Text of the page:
Introduction / History The Mossi people constitute the largest single people group in Burkina Faso, occupying a large area in the center of the country. The historic Mossi Kingdom ruled the land until French colonial powers arrived in the nineteenth century. A King still rules and influences the people today, although he has lost all legitimate political power.
The Mossis speak Moore, and are very proud of their mother tongue. Publications in the vernacular include the entire Bible, song books, pamphlets on health care and culture, and University linguistic reports. There are many primary schools, and some can read in French or Moore, but an extensive literacy effort is still needed. The Mossi celebrate many traditional festivals that include dancing, drinking, and singing. Funerals, marriages, and circumcisions are important ceremonies, as are mask festivals, a harvest "Feast of the Chief," and an Enthronement ceremony to crown a new Chief or King.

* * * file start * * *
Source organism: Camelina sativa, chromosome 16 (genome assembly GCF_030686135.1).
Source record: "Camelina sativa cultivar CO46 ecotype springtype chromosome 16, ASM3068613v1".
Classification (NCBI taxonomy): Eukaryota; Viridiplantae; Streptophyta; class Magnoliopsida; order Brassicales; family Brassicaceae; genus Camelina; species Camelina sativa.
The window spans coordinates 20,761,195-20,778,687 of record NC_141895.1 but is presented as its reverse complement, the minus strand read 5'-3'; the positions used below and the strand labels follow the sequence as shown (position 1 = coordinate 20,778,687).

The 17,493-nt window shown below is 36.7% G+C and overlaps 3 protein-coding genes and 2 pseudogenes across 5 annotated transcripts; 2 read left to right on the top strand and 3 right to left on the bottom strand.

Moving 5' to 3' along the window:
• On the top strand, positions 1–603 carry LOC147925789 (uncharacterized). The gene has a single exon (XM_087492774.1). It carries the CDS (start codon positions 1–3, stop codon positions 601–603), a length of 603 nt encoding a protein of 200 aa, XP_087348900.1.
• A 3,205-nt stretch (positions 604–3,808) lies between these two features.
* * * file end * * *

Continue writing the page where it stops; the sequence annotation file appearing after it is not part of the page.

Wrestling, going to the market, and visiting neighbors are other common recreations. Despite numerous churches and their own Bible translation, the Mossi remain largely animistic. Those who live in villages are reluctant to change, and cling tightly to spirit worship and the use of sacrifices. More literacy work, evangelistic films, and unity among different Christian groups may help spread the Good News among the Mossi people.